Woman's survival after birth 'a story of two miracles'

A US mother is home and tending to her new baby less than a month after surviving without a pulse for 45 minutes.

Best maternity swimwear and beach cover-ups

Thinking about a tropical babymoon but have nothing to wear? Here are some great swimwear and beach cover-up options for mums-to-be.

Duchess's letter to grieving mum

The Duchess of Cambridge has written to a grieving mum on a "very difficult" day.

 

How many weeks til Christmas?

On your To-Do list

Get the "Santa" shopping done without the kids in tow.

 
Advertisement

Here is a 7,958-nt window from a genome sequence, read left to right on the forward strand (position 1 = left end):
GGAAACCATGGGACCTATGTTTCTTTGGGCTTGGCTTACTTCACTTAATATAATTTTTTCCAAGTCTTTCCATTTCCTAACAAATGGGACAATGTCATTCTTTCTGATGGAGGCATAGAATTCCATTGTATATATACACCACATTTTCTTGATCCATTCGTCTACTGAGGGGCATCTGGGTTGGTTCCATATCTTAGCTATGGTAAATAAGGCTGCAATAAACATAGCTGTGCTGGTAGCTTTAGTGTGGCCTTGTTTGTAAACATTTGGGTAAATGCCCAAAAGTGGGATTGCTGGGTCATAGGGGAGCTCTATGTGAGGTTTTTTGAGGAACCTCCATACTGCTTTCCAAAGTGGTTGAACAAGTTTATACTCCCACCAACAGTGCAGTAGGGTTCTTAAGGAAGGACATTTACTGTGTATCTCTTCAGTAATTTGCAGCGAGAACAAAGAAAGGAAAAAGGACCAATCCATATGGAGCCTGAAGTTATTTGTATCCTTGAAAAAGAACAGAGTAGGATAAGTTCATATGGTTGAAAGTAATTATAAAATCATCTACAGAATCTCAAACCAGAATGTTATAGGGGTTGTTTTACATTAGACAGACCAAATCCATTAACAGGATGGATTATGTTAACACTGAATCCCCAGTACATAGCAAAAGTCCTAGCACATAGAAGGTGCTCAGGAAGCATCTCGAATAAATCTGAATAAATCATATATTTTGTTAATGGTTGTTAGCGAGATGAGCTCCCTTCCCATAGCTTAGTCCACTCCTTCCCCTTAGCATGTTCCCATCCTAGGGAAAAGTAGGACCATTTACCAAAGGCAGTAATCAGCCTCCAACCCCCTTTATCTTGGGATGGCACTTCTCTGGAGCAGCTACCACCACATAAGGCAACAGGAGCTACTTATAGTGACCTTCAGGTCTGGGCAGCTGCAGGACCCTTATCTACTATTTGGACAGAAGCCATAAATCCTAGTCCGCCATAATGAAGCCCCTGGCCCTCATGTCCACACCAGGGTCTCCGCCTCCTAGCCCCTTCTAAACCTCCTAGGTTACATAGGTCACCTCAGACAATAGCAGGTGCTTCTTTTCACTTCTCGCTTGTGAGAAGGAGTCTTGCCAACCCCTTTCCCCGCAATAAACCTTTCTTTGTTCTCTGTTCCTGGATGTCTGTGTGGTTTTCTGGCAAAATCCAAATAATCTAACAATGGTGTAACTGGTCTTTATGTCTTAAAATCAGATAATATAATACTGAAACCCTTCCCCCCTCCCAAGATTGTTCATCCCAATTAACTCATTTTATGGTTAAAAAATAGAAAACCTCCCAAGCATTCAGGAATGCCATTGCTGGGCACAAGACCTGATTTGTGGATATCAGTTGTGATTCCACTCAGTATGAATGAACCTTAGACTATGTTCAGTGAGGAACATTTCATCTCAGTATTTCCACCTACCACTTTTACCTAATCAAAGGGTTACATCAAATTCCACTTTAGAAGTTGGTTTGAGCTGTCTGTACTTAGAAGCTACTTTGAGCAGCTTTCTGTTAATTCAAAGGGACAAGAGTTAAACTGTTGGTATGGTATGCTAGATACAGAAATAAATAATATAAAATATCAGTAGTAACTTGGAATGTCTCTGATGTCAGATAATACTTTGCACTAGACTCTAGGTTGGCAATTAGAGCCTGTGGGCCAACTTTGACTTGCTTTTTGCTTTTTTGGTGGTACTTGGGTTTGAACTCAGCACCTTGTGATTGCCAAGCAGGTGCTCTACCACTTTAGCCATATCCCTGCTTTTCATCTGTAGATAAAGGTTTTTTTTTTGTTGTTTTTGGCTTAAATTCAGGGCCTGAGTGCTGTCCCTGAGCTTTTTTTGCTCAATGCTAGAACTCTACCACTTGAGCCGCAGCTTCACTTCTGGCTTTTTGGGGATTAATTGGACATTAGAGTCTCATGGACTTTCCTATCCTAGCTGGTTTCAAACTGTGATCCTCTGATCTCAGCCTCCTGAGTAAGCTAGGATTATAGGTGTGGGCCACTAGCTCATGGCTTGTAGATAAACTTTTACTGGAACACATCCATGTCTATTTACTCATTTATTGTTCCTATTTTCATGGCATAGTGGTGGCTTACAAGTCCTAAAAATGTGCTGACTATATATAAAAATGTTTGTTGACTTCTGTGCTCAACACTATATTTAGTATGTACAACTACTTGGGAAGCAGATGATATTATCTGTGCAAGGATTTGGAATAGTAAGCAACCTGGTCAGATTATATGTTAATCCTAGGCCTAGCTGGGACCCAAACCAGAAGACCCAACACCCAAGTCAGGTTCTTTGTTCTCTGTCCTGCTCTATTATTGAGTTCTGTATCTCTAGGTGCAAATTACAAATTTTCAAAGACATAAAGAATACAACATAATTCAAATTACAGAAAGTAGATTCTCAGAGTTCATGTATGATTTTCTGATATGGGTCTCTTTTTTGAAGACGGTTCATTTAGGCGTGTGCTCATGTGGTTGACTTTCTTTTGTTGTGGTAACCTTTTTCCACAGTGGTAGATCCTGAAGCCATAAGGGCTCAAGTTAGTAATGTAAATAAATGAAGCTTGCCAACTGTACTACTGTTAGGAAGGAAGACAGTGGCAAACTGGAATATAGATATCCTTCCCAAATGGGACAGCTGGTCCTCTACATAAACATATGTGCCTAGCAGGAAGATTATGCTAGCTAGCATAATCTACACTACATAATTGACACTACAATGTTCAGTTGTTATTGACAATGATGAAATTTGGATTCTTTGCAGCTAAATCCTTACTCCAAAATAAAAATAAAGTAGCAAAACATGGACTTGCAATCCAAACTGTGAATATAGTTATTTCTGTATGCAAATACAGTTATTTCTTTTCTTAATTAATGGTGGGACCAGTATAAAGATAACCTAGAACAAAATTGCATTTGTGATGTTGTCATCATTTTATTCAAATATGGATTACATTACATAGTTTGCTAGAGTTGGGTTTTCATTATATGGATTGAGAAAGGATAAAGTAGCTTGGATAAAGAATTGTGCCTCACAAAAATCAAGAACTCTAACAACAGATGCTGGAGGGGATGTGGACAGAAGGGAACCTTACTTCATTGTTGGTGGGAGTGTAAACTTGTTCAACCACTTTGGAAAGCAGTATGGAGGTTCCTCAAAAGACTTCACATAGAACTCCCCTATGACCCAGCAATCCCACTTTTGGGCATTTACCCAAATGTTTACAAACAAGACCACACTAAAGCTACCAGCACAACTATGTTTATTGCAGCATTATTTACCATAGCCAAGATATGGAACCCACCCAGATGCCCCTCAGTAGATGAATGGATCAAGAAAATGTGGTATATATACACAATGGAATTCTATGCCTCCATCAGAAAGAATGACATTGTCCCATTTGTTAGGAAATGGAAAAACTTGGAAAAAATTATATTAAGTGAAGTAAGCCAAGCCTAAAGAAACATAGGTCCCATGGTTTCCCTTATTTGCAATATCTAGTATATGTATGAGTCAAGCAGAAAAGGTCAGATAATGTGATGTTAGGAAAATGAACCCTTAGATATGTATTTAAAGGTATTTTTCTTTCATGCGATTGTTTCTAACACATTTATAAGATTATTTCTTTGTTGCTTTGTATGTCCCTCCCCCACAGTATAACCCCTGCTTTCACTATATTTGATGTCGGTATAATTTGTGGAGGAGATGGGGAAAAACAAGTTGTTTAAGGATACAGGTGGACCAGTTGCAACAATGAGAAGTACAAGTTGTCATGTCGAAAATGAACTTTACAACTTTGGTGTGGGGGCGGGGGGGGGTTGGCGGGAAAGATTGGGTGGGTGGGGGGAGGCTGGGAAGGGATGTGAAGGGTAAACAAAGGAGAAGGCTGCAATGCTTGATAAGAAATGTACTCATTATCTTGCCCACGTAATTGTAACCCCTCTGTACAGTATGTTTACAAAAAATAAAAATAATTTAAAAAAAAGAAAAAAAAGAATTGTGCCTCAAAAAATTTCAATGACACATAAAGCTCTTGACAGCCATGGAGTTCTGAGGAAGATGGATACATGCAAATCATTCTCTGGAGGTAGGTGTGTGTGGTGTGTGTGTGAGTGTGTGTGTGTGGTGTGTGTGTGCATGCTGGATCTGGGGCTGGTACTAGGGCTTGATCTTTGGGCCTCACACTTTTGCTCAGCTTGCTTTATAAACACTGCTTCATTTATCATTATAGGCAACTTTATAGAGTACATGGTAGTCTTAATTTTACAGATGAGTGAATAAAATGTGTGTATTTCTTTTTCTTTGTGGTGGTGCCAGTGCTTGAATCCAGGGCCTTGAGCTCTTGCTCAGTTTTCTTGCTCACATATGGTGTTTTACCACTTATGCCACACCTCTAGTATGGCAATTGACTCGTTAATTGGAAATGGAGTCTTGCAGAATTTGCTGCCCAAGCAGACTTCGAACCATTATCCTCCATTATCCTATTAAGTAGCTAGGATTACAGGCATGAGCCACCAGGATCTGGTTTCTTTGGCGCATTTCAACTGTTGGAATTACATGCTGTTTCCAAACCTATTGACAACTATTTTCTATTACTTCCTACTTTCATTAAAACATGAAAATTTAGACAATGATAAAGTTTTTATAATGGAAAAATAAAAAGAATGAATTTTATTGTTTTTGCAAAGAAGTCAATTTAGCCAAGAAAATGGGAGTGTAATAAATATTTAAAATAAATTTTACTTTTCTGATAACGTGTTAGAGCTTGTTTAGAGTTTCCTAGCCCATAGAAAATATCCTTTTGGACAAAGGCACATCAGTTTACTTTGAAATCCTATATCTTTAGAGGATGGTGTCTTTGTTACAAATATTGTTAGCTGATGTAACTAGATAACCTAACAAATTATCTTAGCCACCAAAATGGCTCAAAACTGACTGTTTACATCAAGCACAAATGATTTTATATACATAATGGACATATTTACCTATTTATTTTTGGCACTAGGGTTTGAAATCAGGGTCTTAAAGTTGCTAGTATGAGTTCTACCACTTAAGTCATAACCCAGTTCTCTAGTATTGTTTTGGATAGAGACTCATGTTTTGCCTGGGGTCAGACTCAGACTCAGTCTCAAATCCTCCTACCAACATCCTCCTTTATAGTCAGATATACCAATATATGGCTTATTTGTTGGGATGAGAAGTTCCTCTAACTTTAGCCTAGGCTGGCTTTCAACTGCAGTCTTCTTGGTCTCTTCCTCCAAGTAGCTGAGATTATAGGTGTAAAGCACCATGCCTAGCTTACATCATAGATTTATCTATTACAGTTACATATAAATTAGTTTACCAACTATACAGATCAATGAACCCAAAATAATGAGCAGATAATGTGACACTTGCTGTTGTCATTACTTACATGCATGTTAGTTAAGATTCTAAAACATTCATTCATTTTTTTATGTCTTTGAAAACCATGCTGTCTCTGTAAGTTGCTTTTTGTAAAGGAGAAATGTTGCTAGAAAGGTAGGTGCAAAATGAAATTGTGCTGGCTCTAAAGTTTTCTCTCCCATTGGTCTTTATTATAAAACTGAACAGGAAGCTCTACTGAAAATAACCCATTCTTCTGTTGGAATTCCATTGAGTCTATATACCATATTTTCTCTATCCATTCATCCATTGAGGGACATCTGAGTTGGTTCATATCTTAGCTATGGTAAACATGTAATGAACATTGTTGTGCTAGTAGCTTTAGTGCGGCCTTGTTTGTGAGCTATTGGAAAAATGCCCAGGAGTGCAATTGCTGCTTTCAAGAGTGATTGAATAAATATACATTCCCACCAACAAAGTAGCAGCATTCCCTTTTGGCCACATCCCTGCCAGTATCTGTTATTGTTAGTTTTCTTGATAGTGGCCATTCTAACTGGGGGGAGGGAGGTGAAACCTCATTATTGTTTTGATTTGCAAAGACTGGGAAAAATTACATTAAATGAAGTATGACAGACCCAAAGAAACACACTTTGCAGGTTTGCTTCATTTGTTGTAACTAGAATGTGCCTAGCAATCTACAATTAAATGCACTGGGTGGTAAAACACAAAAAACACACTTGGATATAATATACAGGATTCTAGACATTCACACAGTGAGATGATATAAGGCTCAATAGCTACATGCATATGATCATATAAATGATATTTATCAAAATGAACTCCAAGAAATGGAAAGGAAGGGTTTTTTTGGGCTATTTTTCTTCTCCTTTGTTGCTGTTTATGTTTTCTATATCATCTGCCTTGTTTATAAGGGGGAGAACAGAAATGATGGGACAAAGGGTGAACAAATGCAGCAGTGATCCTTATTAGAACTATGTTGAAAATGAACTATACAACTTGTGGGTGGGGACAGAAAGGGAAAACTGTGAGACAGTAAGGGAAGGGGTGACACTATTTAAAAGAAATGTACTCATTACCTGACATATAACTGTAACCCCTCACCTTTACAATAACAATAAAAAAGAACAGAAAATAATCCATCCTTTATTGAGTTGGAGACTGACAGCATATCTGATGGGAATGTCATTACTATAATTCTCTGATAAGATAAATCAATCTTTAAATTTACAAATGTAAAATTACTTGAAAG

Essential Baby and Essential Kids is the place to find parenting information and parenting support relating to conception, pregnancy, birth, babies, toddlers, kids, maternity, family budgeting, family travel, nutrition and wellbeing, family entertainment, kids entertainment, tips for the family home, child-friendly recipes and parenting. Try our pregnancy due date calculator to determine your due date, or our ovulation calculator to predict ovulation and your fertile period. Our pregnancy week by week guide shows your baby's stages of development. Access our very active mum's discussion groups in the Essential Baby forums or the Essential Kids forums to talk to mums about conception, pregnancy, birth, babies, toddlers, kids and parenting lifestyle. Essential Baby also offers a baby names database of more than 22,000 baby names, popular baby names, boys' names, girls' names and baby names advice in our baby names forum. Essential Kids features a range of free printable worksheets for kids from preschool years through to primary school years. For the latest baby clothes, maternity clothes, maternity accessories, toddler products, kids toys and kids clothing, breastfeeding and other parenting resources, check out Essential Baby and Essential Kids.